Figure 1. Pharmaceutical supply systems in the Democratic Republic of Congo, May 2009

Figure 1. Pharmaceutical supply systems in the Democratic Republic of Congo, May 2009

The complexity and opacity of LMIC health supply systems creates inefficiencies and makes them vulnerable to corruption and product diversion: without effective monitoring, each handoff on a supply chain represents an opportunity for diversion, and the path that imported medicines follow from customs agent to local health center often includes many intermediaries. For example, in Kenya medicines can change hands five to seven times before reaching local clinics.

Product diversion contributes to the high frequency of stock-outs in LMICs, along with poor demand forecasting. It also raises the risk that substandard medicines will enter the health system, as wrongdoers try to cover their trail by substituting in substandard or (more rarely) falsified medicines in their place.[1]

Traceability to the rescue?

As the name suggests, traceability or “track and trace” initiatives allow actors on a supply chain to determine where a product is at any given time (tracking) and where it came from (tracing). The approach starts with the process of serialization, in which a manufacturer assigns a unique identifier to each product that it ships using a two-dimensional (2-D) barcode that other supply chain actors can scan to obtain information about the product and record when it changes hands. The result is a digital trail of information tied to each package that records its origin, path through the supply chain, and other attributes.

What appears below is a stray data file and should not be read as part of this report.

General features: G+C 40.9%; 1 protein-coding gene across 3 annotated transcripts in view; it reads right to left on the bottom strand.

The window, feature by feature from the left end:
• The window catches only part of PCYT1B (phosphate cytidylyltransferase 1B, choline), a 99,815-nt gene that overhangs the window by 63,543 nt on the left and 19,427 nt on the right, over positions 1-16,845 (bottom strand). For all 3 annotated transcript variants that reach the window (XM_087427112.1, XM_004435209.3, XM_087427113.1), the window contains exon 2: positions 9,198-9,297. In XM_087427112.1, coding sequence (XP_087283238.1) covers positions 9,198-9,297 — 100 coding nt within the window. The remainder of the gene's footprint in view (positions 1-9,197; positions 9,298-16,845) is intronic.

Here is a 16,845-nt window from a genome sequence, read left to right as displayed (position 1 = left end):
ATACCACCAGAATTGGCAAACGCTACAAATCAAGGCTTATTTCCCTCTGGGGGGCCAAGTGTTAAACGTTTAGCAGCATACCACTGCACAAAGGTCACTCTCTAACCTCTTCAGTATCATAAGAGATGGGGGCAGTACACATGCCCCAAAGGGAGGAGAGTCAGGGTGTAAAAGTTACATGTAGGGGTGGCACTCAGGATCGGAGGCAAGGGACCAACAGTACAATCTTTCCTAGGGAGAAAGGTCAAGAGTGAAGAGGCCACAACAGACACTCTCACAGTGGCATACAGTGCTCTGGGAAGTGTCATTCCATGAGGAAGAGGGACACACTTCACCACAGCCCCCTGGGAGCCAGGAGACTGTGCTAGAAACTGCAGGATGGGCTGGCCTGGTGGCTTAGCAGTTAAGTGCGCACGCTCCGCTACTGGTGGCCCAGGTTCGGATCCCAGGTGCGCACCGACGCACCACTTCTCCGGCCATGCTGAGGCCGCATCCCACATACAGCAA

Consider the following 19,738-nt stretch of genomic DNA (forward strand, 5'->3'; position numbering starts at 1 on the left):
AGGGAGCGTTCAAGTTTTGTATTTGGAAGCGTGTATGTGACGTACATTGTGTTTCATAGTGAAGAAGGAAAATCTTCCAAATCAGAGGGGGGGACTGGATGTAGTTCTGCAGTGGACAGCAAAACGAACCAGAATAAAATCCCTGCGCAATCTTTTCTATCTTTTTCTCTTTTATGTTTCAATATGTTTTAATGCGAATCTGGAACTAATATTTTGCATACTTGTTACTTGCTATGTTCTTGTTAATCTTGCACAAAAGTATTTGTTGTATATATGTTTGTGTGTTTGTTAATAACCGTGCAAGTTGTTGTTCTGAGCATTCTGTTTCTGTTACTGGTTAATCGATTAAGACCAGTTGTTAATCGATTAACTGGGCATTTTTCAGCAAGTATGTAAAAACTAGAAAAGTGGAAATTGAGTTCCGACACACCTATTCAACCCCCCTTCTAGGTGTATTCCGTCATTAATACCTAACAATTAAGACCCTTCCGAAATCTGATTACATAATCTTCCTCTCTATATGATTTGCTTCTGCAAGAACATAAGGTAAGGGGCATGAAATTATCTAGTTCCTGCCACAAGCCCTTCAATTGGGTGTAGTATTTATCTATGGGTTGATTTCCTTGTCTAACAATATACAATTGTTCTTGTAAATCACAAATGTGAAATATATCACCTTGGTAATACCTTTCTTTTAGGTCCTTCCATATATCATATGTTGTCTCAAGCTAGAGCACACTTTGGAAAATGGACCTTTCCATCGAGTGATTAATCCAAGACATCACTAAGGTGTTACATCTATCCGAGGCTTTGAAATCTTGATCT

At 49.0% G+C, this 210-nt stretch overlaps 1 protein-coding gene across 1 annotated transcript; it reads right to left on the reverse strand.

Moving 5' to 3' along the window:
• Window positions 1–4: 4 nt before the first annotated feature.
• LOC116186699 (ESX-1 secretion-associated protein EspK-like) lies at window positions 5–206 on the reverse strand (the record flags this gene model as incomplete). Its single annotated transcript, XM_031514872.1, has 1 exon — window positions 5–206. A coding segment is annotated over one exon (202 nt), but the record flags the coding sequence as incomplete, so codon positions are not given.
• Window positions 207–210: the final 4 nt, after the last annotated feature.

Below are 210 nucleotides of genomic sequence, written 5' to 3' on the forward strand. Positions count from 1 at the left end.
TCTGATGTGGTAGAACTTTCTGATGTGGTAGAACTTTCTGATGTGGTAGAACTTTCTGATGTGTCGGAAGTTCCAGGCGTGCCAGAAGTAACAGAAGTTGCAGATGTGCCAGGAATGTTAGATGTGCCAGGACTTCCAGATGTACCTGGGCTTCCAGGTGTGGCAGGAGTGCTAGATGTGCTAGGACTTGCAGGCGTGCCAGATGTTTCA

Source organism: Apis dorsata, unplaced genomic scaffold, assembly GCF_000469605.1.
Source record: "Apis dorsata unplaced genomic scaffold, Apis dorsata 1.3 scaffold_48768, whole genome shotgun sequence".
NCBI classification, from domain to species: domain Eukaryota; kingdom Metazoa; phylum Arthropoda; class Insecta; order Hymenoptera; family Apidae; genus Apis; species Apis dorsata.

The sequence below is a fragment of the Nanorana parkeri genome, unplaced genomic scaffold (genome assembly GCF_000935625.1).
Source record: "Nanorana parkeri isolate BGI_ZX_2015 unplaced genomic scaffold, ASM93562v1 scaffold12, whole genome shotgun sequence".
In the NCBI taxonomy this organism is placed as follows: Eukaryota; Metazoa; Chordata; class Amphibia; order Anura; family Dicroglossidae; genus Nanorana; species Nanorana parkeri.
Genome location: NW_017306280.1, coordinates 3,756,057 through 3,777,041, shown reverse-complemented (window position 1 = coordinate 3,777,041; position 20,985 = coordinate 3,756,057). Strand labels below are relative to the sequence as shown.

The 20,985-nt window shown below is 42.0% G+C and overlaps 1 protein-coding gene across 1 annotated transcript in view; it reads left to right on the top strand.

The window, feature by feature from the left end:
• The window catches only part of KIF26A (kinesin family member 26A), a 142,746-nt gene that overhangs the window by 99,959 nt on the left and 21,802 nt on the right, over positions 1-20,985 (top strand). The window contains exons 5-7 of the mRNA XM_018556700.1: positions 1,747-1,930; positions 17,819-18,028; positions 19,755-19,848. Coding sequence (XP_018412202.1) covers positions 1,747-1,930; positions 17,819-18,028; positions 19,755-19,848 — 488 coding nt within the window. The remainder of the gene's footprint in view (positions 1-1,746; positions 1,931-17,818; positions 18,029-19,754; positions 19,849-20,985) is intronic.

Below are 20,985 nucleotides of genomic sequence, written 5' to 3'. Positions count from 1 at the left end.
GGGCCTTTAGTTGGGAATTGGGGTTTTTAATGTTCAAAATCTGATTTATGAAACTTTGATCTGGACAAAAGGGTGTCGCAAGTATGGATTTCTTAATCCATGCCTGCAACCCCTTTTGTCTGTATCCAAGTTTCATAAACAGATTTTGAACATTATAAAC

The primary benefits offered by traceability for health supply chains include:

  • Verifying the origin of goods: The ability to trace a product back to its origin can help dispensing agents (and potentially even patients) verify that a medicine is what its label claims. The ability to track the movement of individual products through a chain of custody can make it easier to detect when a medicine is diverted away from its intended destination.